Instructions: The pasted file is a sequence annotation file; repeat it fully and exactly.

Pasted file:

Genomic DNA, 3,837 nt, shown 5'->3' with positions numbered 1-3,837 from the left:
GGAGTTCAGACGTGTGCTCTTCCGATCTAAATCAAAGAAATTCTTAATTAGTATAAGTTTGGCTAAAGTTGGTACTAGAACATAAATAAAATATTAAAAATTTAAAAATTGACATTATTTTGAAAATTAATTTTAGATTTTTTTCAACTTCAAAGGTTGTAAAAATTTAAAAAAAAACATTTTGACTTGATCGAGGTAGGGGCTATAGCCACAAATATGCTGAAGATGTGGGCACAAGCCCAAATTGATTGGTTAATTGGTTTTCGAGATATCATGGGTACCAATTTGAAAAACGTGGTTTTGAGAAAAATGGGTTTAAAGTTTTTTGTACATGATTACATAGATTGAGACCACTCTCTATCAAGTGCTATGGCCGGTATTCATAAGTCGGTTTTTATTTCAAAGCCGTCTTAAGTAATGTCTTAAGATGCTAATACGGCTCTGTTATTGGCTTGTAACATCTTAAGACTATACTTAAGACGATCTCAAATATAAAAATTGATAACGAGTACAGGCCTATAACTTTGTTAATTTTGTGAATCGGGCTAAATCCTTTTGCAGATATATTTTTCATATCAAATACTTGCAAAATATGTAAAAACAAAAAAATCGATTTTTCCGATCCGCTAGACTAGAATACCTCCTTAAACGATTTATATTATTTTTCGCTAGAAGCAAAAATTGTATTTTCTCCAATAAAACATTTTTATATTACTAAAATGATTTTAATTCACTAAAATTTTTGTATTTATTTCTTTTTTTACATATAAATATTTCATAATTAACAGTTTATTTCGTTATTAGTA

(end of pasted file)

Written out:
Genomic DNA, 3,837 nt, shown 5'->3' with positions numbered 1-3,837 from the left:
GGAGTTCAGACGTGTGCTCTTCCGATCTAAATCAAAGAAATTCTTAATTAGTATAAGTTTGGCTAAAGTTGGTACTAGAACATAAATAAAATATTAAAAATTTAAAAATTGACATTATTTTGAAAATTAATTTTAGATTTTTTTCAACTTCAAAGGTTGTAAAAATTTAAAAAAAAACATTTTGACTTGATCGAGGTAGGGGCTATAGCCACAAATATGCTGAAGATGTGGGCACAAGCCCAAATTGATTGGTTAATTGGTTTTCGAGATATCATGGGTACCAATTTGAAAAACGTGGTTTTGAGAAAAATGGGTTTAAAGTTTTTTGTACATGATTACATAGATTGAGACCACTCTCTATCAAGTGCTATGGCCGGTATTCATAAGTCGGTTTTTATTTCAAAGCCGTCTTAAGTAATGTCTTAAGATGCTAATACGGCTCTGTTATTGGCTTGTAACATCTTAAGACTATACTTAAGACGATCTCAAATATAAAAATTGATAACGAGTACAGGCCTATAACTTTGTTAATTTTGTGAATCGGGCTAAATCCTTTTGCAGATATATTTTTCATATCAAATACTTGCAAAATATGTAAAAACAAAAAAATCGATTTTTCCGATCCGCTAGACTAGAATACCTCCTTAAACGATTTATATTATTTTTCGCTAGAAGCAAAAATTGTATTTTCTCCAATAAAACATTTTTATATTACTAAAATGATTTTAATTCACTAAAATTTTTGTATTTATTTCTTTTTTTACATATAAATATTTCATAATTAACAGTTTATTTCGTTATTAGTA